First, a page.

07/10/2014

Recruiting and retaining new talent in the digital age

Megan Brownlow photoAuthor: Megan Brownlow, Principal, PwC Australia

Across many industries, we’re seeing digital transformation erode the old dividing-lines between sectors. From financial services to retail and from utilities to communications, traditional barriers are falling and new players entering the fray.

Virtually every client I speak to says that this blurring of industry boundaries is impacting not just their strategy and operations, but also their talent needs. And nowhere are the impacts on talent and skills more profound than in entertainment and media - an industry that’s right in the front line of digital disruption.

Digital drives collisions and convergence
That’s why I believe that entertainment and media can provide some valuable lessons around talent leadership and retention for CEOs in other sectors, as digital technologies trigger collisions and convergence across more and more industries.

As highlighted by PwC’s recent Global Entertainment and Media Outlook 2014-2018, the industry's former ‘cool’ cachet in the employee marketplace is eroding, as the barriers with formerly distinct sectors such as technology and communications continue to dissolve. This change is coinciding with a dramatic rise in the importance of digital technologies and analytics-driven data insights. As a result, entertainment and media companies need new talent with different skillsets – something which my colleague, David Lancefield, explores in more detail in this video.

Two challenges to tackle
These shifts we’re seeing in the entertainment and media industry are being mirrored to varying degrees in many other sectors – and in my experience, they raise two related challenges. One is a need to recruit, integrate and retain new skillsets from adjacent industries – in the case of entertainment and media, top-end talent in data analytics – where competition in the recruitment market is increasingly intense.

The second challenge is harder to address: a need to stop recruiting on the basis of ‘similarity attraction’ on the part of the existing management, and start recruiting people who are very different from the current workforce. In entertainment and media, a history of recruiting and promoting from within has seen businesses become dominated by ‘right-brained’ people who are creative and intuitive. In other sectors such as technology, the dominant type has been ‘left-brained’ logical and analytical personalities.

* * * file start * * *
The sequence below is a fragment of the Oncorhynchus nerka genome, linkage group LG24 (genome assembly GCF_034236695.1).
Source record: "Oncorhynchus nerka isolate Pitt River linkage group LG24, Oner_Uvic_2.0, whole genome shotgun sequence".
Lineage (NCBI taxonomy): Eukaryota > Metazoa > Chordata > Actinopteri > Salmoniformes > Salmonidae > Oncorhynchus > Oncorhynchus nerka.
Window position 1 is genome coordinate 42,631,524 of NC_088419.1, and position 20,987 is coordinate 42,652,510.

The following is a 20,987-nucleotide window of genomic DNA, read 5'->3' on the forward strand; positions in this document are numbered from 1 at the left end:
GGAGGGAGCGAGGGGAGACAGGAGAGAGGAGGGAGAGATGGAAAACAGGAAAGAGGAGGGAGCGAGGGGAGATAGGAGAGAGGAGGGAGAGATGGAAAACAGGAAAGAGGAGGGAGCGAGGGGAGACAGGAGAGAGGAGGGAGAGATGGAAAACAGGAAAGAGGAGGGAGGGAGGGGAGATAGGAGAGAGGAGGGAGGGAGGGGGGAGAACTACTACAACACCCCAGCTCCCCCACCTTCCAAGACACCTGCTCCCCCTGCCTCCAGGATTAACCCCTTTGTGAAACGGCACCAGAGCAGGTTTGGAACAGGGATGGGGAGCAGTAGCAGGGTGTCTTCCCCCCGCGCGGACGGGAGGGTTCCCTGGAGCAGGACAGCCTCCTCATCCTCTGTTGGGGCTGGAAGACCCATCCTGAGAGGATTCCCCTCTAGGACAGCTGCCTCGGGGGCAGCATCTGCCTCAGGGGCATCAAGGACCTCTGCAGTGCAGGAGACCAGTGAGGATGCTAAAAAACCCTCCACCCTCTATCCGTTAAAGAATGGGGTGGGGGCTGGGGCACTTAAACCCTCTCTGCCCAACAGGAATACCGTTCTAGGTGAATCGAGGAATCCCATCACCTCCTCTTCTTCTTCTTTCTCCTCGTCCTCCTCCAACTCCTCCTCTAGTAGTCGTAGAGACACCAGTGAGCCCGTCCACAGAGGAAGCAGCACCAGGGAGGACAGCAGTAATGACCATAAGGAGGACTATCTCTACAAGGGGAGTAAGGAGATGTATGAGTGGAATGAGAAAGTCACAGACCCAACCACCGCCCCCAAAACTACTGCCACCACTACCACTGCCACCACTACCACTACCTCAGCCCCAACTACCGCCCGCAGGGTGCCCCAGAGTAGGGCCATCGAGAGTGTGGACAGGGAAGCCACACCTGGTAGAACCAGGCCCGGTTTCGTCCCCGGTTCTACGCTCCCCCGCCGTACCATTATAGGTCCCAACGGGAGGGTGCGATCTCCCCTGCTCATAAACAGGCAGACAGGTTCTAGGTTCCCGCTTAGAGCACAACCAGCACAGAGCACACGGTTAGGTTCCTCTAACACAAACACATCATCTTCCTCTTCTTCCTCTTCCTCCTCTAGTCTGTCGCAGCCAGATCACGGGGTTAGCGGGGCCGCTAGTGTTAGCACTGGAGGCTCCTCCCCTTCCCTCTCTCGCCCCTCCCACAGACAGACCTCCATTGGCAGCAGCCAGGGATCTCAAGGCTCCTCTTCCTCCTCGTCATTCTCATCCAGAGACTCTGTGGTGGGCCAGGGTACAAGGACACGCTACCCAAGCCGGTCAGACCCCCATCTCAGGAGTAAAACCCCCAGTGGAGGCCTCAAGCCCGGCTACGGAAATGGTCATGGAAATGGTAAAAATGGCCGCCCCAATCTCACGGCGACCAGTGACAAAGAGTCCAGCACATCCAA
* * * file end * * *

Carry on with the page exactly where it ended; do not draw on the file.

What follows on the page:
Abandoning the stereotypes
In my view, digital blurring means successful businesses in all sectors now need to break away from their embedded recruitment stereotypes, and ensure they develop or buy both types of talent. Whichever type they need, my experience suggests that the best solution is to make diverse recruitment easier, through five specific actions:

  • First, raise the HR function to a higher status in the organisation with more resources, capabilities and influence, to reassess the business’s talent needs and provide a better understanding of how external changes are affecting skills availability.
  • Second, invest in social enterprise technology and collaboration tools, which younger recruits now expect as the core of their workplace experience.
  • Third, bring new talent into the heart of the business through steps such as co-locating new and existing employees, and discrete social monitoring to make sure new people are not ‘ground down’ by the incumbent culture.
  • Fourth, incentivise everyone in smarter ways more tied to the business’s outcomes than the traditional flat salary, bonus, or incentive plan.
  • Finally, take on board the growing power and importance of trust and integrity, by setting the right tone from the top and embedding a culture of ‘doing the right thing’ to rebuild employee engagement.


In the digital world, companies need new talent that’s fundamentally different to their current workforce. But to recruit and – more importantly – retain it, they’ll also need a new culture. And, in my experience with clients, that’s the hard part.

To learn more, take a look at the article, Time to look to adjacent industries for new talent – and new ways to keep it on board.

 


Megan is an entertainment and media industry specialist at PwC Australia, where she performs strategy, due diligence, forecasting, and market analysis work for clients. In 2013, Megan was named by industry journal, AdNews, as one of the top 20 most influential women in media and advertising in Australia.

 


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